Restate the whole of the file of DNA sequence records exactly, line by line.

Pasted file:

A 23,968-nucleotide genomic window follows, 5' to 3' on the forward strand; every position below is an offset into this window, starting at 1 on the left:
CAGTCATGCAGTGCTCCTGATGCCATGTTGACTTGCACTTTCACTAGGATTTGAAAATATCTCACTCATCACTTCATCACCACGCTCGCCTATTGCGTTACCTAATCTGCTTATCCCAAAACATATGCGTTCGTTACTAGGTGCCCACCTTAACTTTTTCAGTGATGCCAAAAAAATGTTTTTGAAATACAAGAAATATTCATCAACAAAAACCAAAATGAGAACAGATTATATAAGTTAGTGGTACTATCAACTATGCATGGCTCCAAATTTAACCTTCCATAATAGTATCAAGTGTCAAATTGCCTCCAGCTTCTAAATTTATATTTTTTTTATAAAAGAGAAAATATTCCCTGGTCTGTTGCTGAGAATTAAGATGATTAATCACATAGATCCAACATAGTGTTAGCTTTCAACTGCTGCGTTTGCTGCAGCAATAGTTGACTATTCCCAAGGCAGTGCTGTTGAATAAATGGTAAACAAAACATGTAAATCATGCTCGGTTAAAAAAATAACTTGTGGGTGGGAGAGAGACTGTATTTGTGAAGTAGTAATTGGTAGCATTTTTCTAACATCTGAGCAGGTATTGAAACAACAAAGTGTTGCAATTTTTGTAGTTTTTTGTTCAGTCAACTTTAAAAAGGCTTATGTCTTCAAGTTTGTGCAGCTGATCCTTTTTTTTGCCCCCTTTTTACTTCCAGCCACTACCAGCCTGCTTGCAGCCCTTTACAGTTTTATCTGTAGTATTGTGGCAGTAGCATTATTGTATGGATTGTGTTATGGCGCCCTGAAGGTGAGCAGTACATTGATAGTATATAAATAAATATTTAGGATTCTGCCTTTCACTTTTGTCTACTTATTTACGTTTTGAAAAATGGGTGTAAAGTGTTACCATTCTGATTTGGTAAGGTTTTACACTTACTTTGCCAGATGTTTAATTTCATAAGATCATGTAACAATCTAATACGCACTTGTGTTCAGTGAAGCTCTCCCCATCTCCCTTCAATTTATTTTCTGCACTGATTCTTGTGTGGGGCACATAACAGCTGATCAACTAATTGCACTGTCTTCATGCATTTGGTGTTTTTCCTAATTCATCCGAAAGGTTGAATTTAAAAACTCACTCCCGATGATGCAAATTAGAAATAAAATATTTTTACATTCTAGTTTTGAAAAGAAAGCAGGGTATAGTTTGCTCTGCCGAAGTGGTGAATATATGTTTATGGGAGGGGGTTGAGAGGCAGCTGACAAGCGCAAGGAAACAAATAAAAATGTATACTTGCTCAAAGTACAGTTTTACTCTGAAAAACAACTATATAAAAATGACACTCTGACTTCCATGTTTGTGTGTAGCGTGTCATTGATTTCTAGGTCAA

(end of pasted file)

A 23,968-nucleotide genomic window follows, 5' to 3' on the forward strand; every position below is an offset into this window, starting at 1 on the left:
CAGTCATGCAGTGCTCCTGATGCCATGTTGACTTGCACTTTCACTAGGATTTGAAAATATCTCACTCATCACTTCATCACCACGCTCGCCTATTGCGTTACCTAATCTGCTTATCCCAAAACATATGCGTTCGTTACTAGGTGCCCACCTTAACTTTTTCAGTGATGCCAAAAAAATGTTTTTGAAATACAAGAAATATTCATCAACAAAAACCAAAATGAGAACAGATTATATAAGTTAGTGGTACTATCAACTATGCATGGCTCCAAATTTAACCTTCCATAATAGTATCAAGTGTCAAATTGCCTCCAGCTTCTAAATTTATATTTTTTTTATAAAAGAGAAAATATTCCCTGGTCTGTTGCTGAGAATTAAGATGATTAATCACATAGATCCAACATAGTGTTAGCTTTCAACTGCTGCGTTTGCTGCAGCAATAGTTGACTATTCCCAAGGCAGTGCTGTTGAATAAATGGTAAACAAAACATGTAAATCATGCTCGGTTAAAAAAATAACTTGTGGGTGGGAGAGAGACTGTATTTGTGAAGTAGTAATTGGTAGCATTTTTCTAACATCTGAGCAGGTATTGAAACAACAAAGTGTTGCAATTTTTGTAGTTTTTTGTTCAGTCAACTTTAAAAAGGCTTATGTCTTCAAGTTTGTGCAGCTGATCCTTTTTTTTGCCCCCTTTTTACTTCCAGCCACTACCAGCCTGCTTGCAGCCCTTTACAGTTTTATCTGTAGTATTGTGGCAGTAGCATTATTGTATGGATTGTGTTATGGCGCCCTGAAGGTGAGCAGTACATTGATAGTATATAAATAAATATTTAGGATTCTGCCTTTCACTTTTGTCTACTTATTTACGTTTTGAAAAATGGGTGTAAAGTGTTACCATTCTGATTTGGTAAGGTTTTACACTTACTTTGCCAGATGTTTAATTTCATAAGATCATGTAACAATCTAATACGCACTTGTGTTCAGTGAAGCTCTCCCCATCTCCCTTCAATTTATTTTCTGCACTGATTCTTGTGTGGGGCACATAACAGCTGATCAACTAATTGCACTGTCTTCATGCATTTGGTGTTTTTCCTAATTCATCCGAAAGGTTGAATTTAAAAACTCACTCCCGATGATGCAAATTAGAAATAAAATATTTTTACATTCTAGTTTTGAAAAGAAAGCAGGGTATAGTTTGCTCTGCCGAAGTGGTGAATATATGTTTATGGGAGGGGGTTGAGAGGCAGCTGACAAGCGCAAGGAAACAAATAAAAATGTATACTTGCTCAAAGTACAGTTTTACTCTGAAAAACAACTATATAAAAATGACACTCTGACTTCCATGTTTGTGTGTAGCGTGTCATTGATTTCTAGGTCAA